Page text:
“A problem with research” or “why to use your common sense”

In a recent article in the local paper entitled “Study seeks answer to why we are fat,” I was reminded of the reason I am a little bit cynical about research findings.  The article talks about a research question that is being proposed by a professor in an Exercise Science and Epidemiology/Biostatistics department at a university in South Carolina.  The question this scientist will study with a $2.5 million grant over the next year is whether the obesity epidemic is driven more by overeating or by inactivity.  According to the article, this particular scientist has a theory of his own.  Judging from what department he is from, I bet you can guess his theory.  He already believes (before conducting the research) that physical inactivity is the bigger culprit.  And, of course, he cites the changes in our culture that have supported a more physically inactive lifestyle based on the technological advances we have experienced in the recent past.   While this part is true, the scientist goes so far as to say there is “no convincing data” that diet is the main driver of the country’s obesity problem.   The punch line of this story is that the $2.5 million study is being funded by none other than a major soda and snack conglomerate–Coca-Cola.  While there will be no representatives from Coca-Cola on the research project, it has come to my attention that when there is a major corporation funding research, you hardly ever hear about the findings that don’t benefit them in some way.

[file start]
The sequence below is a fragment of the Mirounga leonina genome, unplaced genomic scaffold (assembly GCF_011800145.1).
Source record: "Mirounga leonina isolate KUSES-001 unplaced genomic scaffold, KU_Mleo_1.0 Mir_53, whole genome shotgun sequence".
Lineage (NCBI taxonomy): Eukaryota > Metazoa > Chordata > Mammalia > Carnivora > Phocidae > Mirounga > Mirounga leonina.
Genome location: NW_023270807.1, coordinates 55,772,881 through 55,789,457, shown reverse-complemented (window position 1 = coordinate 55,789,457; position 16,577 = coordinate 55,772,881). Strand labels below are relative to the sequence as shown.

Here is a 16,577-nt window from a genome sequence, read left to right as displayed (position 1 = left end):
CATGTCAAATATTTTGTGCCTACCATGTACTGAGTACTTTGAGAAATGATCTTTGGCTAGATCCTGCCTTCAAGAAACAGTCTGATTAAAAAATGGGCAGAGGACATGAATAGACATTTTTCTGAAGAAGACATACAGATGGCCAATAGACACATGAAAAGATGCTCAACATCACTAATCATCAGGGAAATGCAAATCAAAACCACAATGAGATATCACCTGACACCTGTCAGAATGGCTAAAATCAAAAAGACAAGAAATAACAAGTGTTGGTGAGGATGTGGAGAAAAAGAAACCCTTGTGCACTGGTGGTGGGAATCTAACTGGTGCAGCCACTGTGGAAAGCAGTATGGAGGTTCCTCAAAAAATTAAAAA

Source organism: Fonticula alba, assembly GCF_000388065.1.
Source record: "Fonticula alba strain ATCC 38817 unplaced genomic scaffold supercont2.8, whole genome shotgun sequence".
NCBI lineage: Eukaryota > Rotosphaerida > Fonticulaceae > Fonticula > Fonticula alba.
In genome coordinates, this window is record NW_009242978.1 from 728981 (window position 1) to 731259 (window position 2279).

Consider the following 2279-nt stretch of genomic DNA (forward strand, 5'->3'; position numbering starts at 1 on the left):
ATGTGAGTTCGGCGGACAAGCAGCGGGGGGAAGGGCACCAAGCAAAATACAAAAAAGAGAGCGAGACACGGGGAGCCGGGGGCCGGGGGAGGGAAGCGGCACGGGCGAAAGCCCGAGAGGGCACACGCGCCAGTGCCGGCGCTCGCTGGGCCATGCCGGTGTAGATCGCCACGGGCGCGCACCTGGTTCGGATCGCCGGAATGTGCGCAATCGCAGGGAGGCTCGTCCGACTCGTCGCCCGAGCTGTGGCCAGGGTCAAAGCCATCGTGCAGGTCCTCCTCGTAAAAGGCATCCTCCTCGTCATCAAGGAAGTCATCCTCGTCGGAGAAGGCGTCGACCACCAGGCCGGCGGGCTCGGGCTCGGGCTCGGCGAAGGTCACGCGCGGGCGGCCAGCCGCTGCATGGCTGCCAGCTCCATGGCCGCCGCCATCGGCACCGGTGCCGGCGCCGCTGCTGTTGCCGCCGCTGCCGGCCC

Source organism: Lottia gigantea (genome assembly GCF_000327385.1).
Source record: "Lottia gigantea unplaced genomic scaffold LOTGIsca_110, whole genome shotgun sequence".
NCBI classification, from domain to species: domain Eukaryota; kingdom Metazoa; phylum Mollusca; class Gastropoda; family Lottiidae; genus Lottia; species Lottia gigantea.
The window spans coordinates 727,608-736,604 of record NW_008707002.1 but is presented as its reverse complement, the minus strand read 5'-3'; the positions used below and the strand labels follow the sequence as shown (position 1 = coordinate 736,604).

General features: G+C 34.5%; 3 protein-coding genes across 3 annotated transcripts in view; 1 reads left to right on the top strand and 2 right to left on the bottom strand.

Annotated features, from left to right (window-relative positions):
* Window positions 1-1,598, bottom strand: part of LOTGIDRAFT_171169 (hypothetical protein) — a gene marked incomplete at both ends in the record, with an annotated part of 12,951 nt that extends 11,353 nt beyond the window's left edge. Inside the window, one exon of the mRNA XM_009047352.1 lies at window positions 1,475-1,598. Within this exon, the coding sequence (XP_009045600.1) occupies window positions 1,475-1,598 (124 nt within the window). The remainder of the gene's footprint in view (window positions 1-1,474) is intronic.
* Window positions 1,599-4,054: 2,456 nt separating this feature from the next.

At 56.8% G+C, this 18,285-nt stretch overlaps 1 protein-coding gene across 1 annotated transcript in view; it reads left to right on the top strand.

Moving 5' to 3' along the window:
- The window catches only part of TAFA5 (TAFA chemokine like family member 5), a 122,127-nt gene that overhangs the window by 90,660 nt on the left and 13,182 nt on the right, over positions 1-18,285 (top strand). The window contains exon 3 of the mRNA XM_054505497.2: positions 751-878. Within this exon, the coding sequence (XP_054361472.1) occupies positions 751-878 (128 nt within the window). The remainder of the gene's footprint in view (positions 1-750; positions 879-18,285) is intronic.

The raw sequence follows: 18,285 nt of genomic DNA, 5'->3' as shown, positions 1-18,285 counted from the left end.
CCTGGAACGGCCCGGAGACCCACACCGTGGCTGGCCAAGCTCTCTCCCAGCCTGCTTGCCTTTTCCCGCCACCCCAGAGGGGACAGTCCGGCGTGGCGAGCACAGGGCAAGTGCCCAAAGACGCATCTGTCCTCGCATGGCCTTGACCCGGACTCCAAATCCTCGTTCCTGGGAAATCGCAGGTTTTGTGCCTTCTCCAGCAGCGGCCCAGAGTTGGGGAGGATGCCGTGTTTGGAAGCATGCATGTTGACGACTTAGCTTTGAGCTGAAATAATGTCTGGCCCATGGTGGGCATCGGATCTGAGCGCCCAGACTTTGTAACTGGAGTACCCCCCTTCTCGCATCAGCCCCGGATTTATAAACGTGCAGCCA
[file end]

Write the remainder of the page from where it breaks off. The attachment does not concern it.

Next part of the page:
I’m not saying we don’t need research and that it doesn’t serve a purpose, because it does.  I am saying that you need to be a knowledgeable consumer of research and not take everything you hear at face value just because a scientist said it.  In this case, for example, it seems pretty obvious that you need to pay attention to both your diet and to your physical activity if you want to manage your weight.